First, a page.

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Wild Oats XI, in the Transpac race

Transpac – Stan Honey knocked unconscious, in doubt for Wild Oats XI

Stan Honey, the man intended to navigate record breaking Australian supermaxi yacht, Wild Oats XI, in the Transpac race from Los Angeles to Hawaii, has been injured at sea during another event and is in doubt for the start of the 2225 nautical mile race next Saturday.

Honey, arguably the world’s best ocean racing navigator, was apparently knocked unconscious aboard the 30.5 metres long American supermaxi, Comanche, which is competing in the Trans-Atlantic race from Newport, Rhode Island to England. The extent of his injuries are unknown, however, the Wild Oats XI crew has been contacted and advised to have a replacement navigator on stand-by.

At the time of the incident Comanche – which finished second to Wild Oats XI in the most recent Rolex Sydney Hobart race – was averaging better than 25 knots on what was a 24-hour run that exceeded 600 nautical miles.Wild Oats XI, in the Transpac race

“It appears that he had a fall and was knocked out aboard Comanche, something that’s not hard to do when sailing in the conditions they are experiencing,” Wild Oats XI’s skipper, Mark Richards, said today.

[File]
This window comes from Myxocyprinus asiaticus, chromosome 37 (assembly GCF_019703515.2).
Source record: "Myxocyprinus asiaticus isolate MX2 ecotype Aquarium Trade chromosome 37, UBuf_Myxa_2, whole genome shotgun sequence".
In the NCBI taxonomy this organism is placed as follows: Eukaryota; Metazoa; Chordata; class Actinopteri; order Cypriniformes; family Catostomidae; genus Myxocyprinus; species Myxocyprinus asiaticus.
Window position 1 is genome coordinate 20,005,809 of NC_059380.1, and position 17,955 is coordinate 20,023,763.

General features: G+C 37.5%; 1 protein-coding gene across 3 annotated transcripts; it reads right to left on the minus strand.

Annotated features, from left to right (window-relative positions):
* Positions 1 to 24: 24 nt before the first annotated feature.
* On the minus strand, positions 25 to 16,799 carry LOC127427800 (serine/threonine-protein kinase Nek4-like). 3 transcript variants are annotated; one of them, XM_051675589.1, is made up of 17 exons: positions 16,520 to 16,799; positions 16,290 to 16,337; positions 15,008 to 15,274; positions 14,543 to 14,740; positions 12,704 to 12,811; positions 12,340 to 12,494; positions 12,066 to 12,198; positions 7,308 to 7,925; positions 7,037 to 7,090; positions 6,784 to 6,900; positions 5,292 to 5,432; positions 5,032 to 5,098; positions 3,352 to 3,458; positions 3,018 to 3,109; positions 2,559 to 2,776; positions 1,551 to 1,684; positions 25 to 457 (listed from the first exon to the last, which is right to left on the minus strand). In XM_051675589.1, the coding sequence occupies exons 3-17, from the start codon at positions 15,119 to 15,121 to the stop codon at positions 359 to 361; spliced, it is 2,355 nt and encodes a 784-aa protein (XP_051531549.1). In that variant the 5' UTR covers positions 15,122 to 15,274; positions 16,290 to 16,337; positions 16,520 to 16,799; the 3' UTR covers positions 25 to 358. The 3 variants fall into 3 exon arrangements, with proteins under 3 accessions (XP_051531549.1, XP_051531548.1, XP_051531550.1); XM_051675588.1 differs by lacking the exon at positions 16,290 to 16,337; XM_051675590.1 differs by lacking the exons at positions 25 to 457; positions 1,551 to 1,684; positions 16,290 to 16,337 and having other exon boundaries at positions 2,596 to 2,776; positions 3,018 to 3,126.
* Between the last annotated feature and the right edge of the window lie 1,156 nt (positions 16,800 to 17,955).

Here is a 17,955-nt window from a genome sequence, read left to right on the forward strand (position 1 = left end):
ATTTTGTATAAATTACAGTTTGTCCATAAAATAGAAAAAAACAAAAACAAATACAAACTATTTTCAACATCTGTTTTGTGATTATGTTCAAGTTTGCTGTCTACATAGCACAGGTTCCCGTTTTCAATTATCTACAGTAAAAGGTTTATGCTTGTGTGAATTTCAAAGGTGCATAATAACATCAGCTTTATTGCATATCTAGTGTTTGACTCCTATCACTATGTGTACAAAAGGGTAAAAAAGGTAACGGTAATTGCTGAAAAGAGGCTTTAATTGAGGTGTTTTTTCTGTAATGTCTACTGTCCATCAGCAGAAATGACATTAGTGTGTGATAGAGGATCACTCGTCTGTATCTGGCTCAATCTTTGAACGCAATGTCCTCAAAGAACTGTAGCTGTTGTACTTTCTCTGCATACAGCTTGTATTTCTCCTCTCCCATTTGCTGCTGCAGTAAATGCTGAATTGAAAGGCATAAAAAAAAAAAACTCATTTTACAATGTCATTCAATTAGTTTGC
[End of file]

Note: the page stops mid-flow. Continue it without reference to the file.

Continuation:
“The latest information is that Comanche is averaging 24.5 knots and is 600 nautical miles from the finish line. All we can do right now is to wait for an update on Stan’s condition and hope he’s OK. In the meantime we will have another navigator ready to go for the Transpac race if required.”

Wild Oats XI is entered in the Transpac race under a co-charter arrangement between prominent Californian businessman and sailor, Roy P. Disney, and the yacht’s Australian owner, Bob Oatley AO. The crew of 16 comprises six Americans, nine Australians and one New Zealander.

Disney is a direct descendent of the legendary Walt Disney, founder of the Disney media empire. He and his American team will bring the experience of more than 100 Transpac races to the Wild Oats XI Transpac campaign. He is also recognised as one of the most successful competitors in the biennial event, which was first contested in 1906.

To show he is as much a member of the team as anyone else, Disney volunteered to jump into the ocean off Los Angeles today and be the “target” for the compulsory pre-race man-overboard recovery exercise. With that task complete he and the crew then set and checked many of the sails, including a new spinnaker made specifically for this downwind race.

Training will continue tomorrow.

by Rob Mundle

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